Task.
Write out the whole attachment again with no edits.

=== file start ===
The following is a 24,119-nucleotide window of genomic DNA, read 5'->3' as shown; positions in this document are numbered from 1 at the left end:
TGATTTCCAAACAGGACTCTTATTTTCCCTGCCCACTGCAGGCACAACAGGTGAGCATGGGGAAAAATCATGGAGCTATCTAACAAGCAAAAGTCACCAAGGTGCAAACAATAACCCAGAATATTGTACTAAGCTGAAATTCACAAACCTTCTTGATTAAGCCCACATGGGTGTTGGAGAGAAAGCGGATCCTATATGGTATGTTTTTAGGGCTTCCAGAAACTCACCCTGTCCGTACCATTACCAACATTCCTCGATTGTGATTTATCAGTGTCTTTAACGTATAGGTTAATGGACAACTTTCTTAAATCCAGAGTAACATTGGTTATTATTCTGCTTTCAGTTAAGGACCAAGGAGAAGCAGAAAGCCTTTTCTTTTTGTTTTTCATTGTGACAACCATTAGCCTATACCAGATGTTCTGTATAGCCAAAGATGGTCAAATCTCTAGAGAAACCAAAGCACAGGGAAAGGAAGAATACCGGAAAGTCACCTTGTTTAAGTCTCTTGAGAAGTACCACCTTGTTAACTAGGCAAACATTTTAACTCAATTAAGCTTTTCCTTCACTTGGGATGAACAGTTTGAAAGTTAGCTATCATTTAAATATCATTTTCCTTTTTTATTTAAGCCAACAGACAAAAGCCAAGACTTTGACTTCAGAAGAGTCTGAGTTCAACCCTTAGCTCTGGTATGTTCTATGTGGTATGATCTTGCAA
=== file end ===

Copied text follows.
The following is a 24,119-nucleotide window of genomic DNA, read 5'->3' as shown; positions in this document are numbered from 1 at the left end:
TGATTTCCAAACAGGACTCTTATTTTCCCTGCCCACTGCAGGCACAACAGGTGAGCATGGGGAAAAATCATGGAGCTATCTAACAAGCAAAAGTCACCAAGGTGCAAACAATAACCCAGAATATTGTACTAAGCTGAAATTCACAAACCTTCTTGATTAAGCCCACATGGGTGTTGGAGAGAAAGCGGATCCTATATGGTATGTTTTTAGGGCTTCCAGAAACTCACCCTGTCCGTACCATTACCAACATTCCTCGATTGTGATTTATCAGTGTCTTTAACGTATAGGTTAATGGACAACTTTCTTAAATCCAGAGTAACATTGGTTATTATTCTGCTTTCAGTTAAGGACCAAGGAGAAGCAGAAAGCCTTTTCTTTTTGTTTTTCATTGTGACAACCATTAGCCTATACCAGATGTTCTGTATAGCCAAAGATGGTCAAATCTCTAGAGAAACCAAAGCACAGGGAAAGGAAGAATACCGGAAAGTCACCTTGTTTAAGTCTCTTGAGAAGTACCACCTTGTTAACTAGGCAAACATTTTAACTCAATTAAGCTTTTCCTTCACTTGGGATGAACAGTTTGAAAGTTAGCTATCATTTAAATATCATTTTCCTTTTTTATTTAAGCCAACAGACAAAAGCCAAGACTTTGACTTCAGAAGAGTCTGAGTTCAACCCTTAGCTCTGGTATGTTCTATGTGGTATGATCTTGCAA